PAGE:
Traditionally Gibson never Stained their Fingerboards. But I've encountered many Fender Guitars, especially as time has gone on with more Modern Instruments, whose Fingerboards I strongly felt had been given a Coloured Stimulus. My reading is that it's down to the Quality and Variability of the Available Woods.  Very well, but it can lead to problems which is precisely why Gibson by Tradition, have never Stained Fingerboards.

Without a Layer of Neutralising Stabiliser, especially if an Unproven and Incompatible Water Based Stain is used, as Oil and Water don't easily mix. It's completely predictable and inevitable that unwanted separations caused by instability of the underlying material will cause problems to the Finish of the Product. At first I wondered whether friction and heat from the fingers were involved but rather, due to the haphazard patterns of reactions either side of the Frets, I wonder whether Un-cleaned Oil Residue from a Singular Fret Supplier was a Contributory Factor to The Wood Stains Reaction? It's no different to having a Humidity, Oil or Rust Contamination on a Body in White Vehicle. You can Rust Proof it and Paint It, but eventually the Treatments will Lift From Underneath because an undesirable element exists that prevents the Proper Adhesion of Finish to Material. Once that begins it will likely spread further and wider, eventually resulting in the Adhesion of the Finish to Material Surface, Peeling.

By the way, if you have a Car with a Six Year Warrantee on Paintwork, it will be likely to be fairly worthless, unless you keep a Chip Paint Brush handy and touch in any Stone Chip Damage where stones that have Hit the Finish Hard, have gone right through to Bare Metal. The Owner attending to doing so usually forms part of any such Warrantee and neglect of this can be a basis for a Manufacturer, conveniently Voiding the Warrantee. It's probably all in the small print so do attend to any such occurrences, because they Start as a Tiny Exposure of Bare Metal, then Rust Forms and Travels Underneath the Finish, Breaking the Layers of Paint Away from the Metal, as it goes. If you don't check routinely when you wax your Car. By the time its noticed because the Rust is now Obvious, and a Large Area needs to be taken right back to Bare Metal in order to effect a Soundly Lasting Repair. It's a pretty similar problem to the Original Post by way of Analogy.

Finish Contamination Problems are either Inherent To or Upon the Underlying Material that is being Finished. (It's perfectly possible to Buy Huge Rolls of Sheet Steel that have an inherent Pig Iron Contamination defects, that will eventually emerge as Rust from within the material itself, if you don't have the proper Metallurgical Laboratories to routinely check for such defects, but it's usually sold cheaper, so that's a good clue).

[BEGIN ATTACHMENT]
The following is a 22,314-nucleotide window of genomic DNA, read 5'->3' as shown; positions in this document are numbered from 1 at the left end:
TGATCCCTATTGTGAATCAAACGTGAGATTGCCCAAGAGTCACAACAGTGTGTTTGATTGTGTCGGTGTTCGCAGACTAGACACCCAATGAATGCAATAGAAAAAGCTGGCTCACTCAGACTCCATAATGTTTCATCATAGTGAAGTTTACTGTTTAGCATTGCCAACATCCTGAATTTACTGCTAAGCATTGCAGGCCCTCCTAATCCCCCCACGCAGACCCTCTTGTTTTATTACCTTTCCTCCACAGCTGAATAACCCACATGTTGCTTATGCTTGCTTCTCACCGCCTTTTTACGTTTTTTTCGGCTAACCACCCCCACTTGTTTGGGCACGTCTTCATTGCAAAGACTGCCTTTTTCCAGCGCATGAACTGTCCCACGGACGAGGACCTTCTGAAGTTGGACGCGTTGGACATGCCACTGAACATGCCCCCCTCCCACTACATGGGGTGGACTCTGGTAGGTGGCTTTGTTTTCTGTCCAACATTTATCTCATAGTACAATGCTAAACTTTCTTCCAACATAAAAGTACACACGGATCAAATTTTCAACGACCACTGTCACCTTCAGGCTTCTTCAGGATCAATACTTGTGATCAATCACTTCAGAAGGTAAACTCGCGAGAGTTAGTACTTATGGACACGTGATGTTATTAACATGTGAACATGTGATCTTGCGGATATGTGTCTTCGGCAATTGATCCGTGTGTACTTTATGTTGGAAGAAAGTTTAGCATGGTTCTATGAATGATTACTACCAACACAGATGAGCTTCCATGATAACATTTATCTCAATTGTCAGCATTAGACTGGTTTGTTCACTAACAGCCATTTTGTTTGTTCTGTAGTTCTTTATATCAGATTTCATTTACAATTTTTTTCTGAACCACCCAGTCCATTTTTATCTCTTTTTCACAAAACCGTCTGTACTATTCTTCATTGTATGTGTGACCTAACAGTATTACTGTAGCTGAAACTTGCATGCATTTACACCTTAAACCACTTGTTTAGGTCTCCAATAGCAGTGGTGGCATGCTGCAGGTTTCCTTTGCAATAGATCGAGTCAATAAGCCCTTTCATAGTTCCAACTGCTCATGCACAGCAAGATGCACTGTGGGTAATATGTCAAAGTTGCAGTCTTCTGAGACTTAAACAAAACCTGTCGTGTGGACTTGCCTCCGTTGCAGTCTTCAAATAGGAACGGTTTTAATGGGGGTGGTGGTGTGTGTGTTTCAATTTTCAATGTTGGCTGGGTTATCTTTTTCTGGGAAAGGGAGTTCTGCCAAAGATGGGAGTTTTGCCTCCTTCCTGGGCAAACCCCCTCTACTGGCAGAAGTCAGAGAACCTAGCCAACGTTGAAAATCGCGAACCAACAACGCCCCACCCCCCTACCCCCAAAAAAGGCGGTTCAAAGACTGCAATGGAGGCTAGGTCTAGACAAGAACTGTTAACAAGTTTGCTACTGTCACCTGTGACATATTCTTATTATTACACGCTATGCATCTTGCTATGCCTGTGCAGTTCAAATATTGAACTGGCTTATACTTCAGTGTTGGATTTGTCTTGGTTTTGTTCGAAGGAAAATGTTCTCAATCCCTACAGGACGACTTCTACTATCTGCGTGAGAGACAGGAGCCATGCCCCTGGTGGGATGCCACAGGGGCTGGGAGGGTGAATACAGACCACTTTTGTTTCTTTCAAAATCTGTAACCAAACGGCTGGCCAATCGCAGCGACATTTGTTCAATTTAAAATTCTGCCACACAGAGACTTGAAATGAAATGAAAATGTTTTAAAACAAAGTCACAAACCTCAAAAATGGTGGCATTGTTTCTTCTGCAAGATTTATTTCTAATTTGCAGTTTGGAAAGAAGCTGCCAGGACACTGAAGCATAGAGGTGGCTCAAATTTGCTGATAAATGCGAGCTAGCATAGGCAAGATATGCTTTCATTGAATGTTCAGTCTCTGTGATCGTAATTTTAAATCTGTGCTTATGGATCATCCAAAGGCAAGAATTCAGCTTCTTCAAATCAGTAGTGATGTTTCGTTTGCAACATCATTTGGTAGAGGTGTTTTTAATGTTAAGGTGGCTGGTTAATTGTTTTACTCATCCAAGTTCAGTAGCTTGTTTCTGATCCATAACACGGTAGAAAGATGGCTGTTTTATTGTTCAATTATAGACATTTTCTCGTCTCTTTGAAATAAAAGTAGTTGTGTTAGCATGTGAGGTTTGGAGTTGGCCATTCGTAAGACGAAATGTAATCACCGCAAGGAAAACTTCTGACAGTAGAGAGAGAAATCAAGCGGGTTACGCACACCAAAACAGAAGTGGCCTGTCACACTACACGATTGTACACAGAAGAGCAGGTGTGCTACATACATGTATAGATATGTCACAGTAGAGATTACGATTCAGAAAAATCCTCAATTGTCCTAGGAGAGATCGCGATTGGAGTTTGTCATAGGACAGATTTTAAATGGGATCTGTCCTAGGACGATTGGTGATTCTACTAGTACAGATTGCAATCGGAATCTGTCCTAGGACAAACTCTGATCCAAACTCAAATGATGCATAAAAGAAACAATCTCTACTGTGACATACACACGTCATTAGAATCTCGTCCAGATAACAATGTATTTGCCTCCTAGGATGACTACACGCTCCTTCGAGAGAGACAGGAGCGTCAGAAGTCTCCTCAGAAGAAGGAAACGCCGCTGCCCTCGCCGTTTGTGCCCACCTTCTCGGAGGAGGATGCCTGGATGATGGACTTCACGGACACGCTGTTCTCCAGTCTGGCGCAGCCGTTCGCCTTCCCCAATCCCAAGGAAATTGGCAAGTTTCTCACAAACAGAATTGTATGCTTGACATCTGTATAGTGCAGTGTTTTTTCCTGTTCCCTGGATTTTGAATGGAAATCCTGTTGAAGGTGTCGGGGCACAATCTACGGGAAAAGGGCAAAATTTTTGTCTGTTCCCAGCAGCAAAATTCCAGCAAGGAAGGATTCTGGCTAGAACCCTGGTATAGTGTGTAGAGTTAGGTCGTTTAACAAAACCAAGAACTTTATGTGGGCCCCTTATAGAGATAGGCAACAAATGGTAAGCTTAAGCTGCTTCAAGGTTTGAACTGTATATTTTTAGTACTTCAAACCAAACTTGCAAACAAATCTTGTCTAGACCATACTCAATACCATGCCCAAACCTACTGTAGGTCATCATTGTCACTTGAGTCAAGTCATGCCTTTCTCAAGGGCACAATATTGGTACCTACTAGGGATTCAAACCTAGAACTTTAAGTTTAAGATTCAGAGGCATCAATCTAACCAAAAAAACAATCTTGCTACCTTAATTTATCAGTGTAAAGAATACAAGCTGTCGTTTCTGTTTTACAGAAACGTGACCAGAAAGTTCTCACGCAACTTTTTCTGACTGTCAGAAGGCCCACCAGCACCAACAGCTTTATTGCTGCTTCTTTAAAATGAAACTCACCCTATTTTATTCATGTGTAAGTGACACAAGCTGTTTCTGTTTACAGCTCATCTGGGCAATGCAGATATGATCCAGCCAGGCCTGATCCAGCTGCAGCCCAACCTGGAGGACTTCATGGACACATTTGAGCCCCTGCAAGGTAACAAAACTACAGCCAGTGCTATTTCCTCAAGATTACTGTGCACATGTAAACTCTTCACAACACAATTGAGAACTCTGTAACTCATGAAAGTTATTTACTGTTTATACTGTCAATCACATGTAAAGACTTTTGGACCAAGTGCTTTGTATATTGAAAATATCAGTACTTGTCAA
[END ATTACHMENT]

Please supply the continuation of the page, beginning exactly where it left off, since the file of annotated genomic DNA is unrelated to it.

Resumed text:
Are Inherent Within and Emerge From  the Finish Material itself, (even though Top Paint Suppliers meticulously Filter the Material and Manufacturers do again, usually continuously, through Constantly Recycling Systems).

Or Fall upon the Finish During or After the Application of Material, (with luck towards the latter part of the Curing Process, where it can be Polished out of an already Hardening Finish).

Inter-coat Flash Stoving is priceless is aiding the Prevention of Contamination between Successive Coats, but although beyond the Domain of Typical Luthiers..

Applying the Same Principle Spraying, will always give the best results. Give a Light Coat and let it Harden Over Time and Properly Cure Thoroughly.

Sand defects if need be, before continuing with the Next Thin Coat. Inform Customers Expectations to Understand Time is Required.

If you think this through, it amounts to the same thing really. Inter-coat Flash Stoving just Compresses Time for a Factory.


It never ceases to amaze me, how the Folk that Manage Factories, learn and know something.

Then as time passes by, forget it and end up having to relearn what they already knew, long, long ago. I think it's something to do with Turnover of Personnel, where Succeeding Generations, come to the Fore.

A friend of mine was a Producer/Engineer for Stax Records and I know that Guitarist Steve Cropper with the Booker T. and the MGs Group also had what was by all accounts, a stunningly good looking Rosewood Telecaster.

Although the Two Telecaster Prototypes (of which George had the best) and the Two Stratocaster Prototypes (of which Jimi would have had the best) were Made in America, so that's Four Rosewood Prototypes in all that were especially made of these Two Models. 

As I recall, the Series Production for Regular Consumers occurred in Japan who to my mind, (apart from the Electrics and Hardware which was always superior on the American Products it seemed to me) did an excellent job of Manufacturing Splendid Products, at their respective class and price point.

George read an Indian Poem to Olivia one day which read "Blessed is he whose fame does not outshine his truth."

There were not that many of these Rosewood Telecasters made or sold, so that to me, tells the whole story.

Could be said to be, an Instrument whose fame outshines its truth?



George did have Real Telecasters.


Here's a Tribute to George.